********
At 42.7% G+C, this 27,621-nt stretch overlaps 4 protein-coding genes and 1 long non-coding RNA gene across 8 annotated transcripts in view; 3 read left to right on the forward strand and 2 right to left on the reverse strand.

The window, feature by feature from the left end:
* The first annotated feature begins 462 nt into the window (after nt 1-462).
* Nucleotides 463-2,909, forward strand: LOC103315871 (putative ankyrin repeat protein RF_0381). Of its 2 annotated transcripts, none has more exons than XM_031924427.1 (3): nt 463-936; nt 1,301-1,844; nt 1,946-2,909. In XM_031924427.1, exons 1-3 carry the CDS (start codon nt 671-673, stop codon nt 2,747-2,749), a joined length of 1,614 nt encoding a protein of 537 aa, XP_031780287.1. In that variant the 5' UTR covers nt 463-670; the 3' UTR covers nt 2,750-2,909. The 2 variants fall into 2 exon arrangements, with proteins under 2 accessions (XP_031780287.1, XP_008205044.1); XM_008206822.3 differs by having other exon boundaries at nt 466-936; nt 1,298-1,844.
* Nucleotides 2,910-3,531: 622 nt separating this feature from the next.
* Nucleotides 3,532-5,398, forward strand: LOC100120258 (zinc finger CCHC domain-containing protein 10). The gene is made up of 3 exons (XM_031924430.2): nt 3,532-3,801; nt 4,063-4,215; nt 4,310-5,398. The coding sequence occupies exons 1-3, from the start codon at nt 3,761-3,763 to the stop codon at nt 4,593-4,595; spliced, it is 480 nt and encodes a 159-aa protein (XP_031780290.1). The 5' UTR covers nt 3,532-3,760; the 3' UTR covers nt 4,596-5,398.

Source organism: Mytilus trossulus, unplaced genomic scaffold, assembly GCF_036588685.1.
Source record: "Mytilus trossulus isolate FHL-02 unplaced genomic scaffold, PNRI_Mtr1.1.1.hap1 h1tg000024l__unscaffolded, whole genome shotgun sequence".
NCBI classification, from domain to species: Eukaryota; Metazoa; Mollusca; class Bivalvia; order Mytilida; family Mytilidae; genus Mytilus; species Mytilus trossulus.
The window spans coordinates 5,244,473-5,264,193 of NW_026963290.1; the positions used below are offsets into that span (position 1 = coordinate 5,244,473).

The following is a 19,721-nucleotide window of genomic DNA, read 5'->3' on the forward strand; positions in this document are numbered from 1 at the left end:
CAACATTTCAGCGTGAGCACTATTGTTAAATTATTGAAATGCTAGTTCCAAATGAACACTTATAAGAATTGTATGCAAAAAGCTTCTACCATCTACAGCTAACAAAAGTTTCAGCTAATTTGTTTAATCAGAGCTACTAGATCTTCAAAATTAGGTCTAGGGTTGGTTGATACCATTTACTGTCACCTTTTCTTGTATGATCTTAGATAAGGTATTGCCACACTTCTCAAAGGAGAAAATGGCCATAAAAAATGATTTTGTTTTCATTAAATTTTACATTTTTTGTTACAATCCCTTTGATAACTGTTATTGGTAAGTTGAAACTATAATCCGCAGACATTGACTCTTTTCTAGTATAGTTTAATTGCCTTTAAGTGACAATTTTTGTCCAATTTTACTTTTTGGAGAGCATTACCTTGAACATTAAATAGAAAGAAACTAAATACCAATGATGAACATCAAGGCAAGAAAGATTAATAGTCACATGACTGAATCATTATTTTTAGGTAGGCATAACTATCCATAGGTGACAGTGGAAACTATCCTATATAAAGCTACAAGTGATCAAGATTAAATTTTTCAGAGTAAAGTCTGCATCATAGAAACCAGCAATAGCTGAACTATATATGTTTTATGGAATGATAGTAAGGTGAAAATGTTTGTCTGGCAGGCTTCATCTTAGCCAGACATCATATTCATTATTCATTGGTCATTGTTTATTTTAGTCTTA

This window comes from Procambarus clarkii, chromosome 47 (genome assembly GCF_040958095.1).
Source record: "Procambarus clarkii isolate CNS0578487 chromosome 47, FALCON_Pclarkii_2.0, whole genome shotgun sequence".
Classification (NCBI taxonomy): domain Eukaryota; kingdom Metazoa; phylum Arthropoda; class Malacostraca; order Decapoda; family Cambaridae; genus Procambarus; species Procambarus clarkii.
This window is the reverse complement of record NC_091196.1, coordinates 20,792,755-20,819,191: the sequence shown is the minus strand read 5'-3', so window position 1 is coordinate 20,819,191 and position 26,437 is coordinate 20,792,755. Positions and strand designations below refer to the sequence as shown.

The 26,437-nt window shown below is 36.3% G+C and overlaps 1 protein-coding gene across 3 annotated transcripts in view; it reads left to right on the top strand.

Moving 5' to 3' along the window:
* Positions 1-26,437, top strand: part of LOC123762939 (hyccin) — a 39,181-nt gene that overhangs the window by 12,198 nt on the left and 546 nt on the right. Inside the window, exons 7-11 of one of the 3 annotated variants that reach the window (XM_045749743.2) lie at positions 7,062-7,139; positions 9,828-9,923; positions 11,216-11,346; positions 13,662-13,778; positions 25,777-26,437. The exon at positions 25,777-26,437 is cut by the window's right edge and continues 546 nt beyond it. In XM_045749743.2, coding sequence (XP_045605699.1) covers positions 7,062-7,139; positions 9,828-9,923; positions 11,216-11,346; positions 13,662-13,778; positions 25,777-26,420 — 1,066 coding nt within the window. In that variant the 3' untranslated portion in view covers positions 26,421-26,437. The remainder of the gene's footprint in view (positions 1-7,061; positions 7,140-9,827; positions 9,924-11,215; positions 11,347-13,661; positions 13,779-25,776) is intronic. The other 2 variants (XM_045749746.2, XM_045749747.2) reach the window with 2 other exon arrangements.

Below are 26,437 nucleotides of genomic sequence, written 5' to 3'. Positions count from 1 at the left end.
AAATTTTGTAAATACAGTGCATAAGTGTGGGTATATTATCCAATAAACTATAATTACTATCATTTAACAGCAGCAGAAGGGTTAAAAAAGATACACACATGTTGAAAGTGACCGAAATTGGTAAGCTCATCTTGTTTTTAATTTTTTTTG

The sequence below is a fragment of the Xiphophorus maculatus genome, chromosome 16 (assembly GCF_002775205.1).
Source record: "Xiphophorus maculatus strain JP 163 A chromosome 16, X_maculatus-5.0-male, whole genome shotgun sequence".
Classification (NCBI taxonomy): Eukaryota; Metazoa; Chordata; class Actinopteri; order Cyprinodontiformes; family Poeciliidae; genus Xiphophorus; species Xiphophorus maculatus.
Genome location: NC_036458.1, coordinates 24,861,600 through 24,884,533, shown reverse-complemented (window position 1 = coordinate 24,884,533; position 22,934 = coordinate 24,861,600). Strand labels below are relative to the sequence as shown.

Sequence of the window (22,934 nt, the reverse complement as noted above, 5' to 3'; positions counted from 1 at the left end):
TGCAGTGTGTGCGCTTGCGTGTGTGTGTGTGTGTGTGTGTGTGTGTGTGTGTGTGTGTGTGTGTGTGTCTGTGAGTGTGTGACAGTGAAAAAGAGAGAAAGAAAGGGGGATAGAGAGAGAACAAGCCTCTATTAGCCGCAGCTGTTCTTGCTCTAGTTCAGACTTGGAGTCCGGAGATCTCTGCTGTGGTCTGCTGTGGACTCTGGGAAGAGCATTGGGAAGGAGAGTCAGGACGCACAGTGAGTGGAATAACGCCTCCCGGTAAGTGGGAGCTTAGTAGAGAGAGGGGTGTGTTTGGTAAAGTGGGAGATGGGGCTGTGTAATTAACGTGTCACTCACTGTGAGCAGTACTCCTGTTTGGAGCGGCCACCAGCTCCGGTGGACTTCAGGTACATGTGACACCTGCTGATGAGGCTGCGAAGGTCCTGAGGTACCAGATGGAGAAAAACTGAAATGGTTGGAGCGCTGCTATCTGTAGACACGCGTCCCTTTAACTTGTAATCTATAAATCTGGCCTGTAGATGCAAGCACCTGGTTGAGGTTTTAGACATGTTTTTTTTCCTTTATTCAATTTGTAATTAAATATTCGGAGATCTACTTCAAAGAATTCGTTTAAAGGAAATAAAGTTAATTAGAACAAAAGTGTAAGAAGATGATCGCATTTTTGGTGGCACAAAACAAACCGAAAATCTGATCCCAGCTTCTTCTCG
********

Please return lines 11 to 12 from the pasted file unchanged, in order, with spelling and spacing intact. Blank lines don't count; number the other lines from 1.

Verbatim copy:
The following is a 19,721-nucleotide window of genomic DNA, read 5'->3' on the forward strand; positions in this document are numbered from 1 at the left end:
CAACATTTCAGCGTGAGCACTATTGTTAAATTATTGAAATGCTAGTTCCAAATGAACACTTATAAGAATTGTATGCAAAAAGCTTCTACCATCTACAGCTAACAAAAGTTTCAGCTAATTTGTTTAATCAGAGCTACTAGATCTTCAAAATTAGGTCTAGGGTTGGTTGATACCATTTACTGTCACCTTTTCTTGTATGATCTTAGATAAGGTATTGCCACACTTCTCAAAGGAGAAAATGGCCATAAAAAATGATTTTGTTTTCATTAAATTTTACATTTTTTGTTACAATCCCTTTGATAACTGTTATTGGTAAGTTGAAACTATAATCCGCAGACATTGACTCTTTTCTAGTATAGTTTAATTGCCTTTAAGTGACAATTTTTGTCCAATTTTACTTTTTGGAGAGCATTACCTTGAACATTAAATAGAAAGAAACTAAATACCAATGATGAACATCAAGGCAAGAAAGATTAATAGTCACATGACTGAATCATTATTTTTAGGTAGGCATAACTATCCATAGGTGACAGTGGAAACTATCCTATATAAAGCTACAAGTGATCAAGATTAAATTTTTCAGAGTAAAGTCTGCATCATAGAAACCAGCAATAGCTGAACTATATATGTTTTATGGAATGATAGTAAGGTGAAAATGTTTGTCTGGCAGGCTTCATCTTAGCCAGACATCATATTCATTATTCATTGGTCATTGTTTATTTTAGTCTTA